associated with more traditional conflicts. And he never fails to speak
to the public about the reason American troops are in harm's way.
Indeed, it's the grist of lead-in and exit lines in any speech, whether
the subject is welfare reform or educational initiatives. 

Helping him is his experienced foreign affairs team -- Rumsfeld,
Secretary of State Colin Powell, national security adviser Condoleezza
Rice, Deputy Defense Secretary Paul Wolfowitz and Vice President Dick
Cheney -- whose knowledge issues and skills in troop management from
earlier conflicts offset any deficits in the president's resume. 

A Gallup poll taken March 1-3 for CNN and USA Today showed 78 percent of
Americans rated Bush favorably on foreign affairs, while 64 percent
approved his handling of the economy. The foreign affairs rating was
"the sixth highest Gallup has recorded since it began asking the public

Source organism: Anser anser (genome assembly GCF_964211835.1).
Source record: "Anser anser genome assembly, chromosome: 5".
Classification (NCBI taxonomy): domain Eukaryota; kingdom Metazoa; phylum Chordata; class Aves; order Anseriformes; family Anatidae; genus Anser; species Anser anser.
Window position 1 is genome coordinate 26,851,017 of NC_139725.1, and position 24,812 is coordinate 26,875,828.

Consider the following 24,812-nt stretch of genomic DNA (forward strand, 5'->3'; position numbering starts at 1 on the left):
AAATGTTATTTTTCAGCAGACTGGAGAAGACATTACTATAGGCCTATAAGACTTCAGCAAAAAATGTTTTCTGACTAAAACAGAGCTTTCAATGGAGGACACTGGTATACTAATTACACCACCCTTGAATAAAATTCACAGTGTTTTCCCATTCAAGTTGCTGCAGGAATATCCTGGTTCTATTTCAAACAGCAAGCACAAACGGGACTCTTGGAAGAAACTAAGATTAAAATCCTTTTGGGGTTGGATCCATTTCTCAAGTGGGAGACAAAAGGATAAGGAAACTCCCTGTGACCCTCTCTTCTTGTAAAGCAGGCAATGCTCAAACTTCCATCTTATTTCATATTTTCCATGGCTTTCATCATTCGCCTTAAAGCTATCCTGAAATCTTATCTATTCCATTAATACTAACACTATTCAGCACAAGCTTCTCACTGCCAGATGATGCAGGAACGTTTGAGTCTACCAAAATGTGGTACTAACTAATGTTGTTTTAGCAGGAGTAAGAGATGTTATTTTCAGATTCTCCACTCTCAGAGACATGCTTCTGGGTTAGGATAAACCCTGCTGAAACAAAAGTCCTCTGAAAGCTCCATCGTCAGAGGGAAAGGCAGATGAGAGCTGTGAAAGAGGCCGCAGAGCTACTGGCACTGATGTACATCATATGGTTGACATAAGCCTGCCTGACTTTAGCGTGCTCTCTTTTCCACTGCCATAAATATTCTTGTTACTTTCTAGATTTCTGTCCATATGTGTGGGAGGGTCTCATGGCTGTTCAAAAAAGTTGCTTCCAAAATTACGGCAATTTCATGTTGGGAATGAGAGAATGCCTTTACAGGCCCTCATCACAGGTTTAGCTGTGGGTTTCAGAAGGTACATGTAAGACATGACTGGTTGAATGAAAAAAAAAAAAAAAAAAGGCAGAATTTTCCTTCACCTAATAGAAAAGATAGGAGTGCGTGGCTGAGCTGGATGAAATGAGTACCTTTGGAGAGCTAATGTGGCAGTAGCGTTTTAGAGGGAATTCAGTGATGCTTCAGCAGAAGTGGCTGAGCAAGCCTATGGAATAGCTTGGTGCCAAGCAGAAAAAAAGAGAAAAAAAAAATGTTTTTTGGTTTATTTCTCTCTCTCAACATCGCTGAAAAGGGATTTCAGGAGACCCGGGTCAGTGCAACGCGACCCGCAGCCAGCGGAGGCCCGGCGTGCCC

to rate the president on this item in 1971, and is well above the
average foreign affairs approval score of 51percent," Gallup said.
"While Bush's 64 percent economic approval rating is not among the
highest Gallup has obtained since 1971, it is well above the average of
47 percent." 

"I think the least of our problems is to ensure that Congress maintains
its oversight role, but it will certainly emerge and rightly so," said
Jack Spencer, a defense and national security analyst with the
conservative Heritage Foundation. "But Congress has to be careful about
is not to use its oversight function as illegitimate criticism of the
president during wartime." 

Spencer said comparing the war against terrorism to earlier U.S.
military action in the Balkans, in which Republicans demanded a clear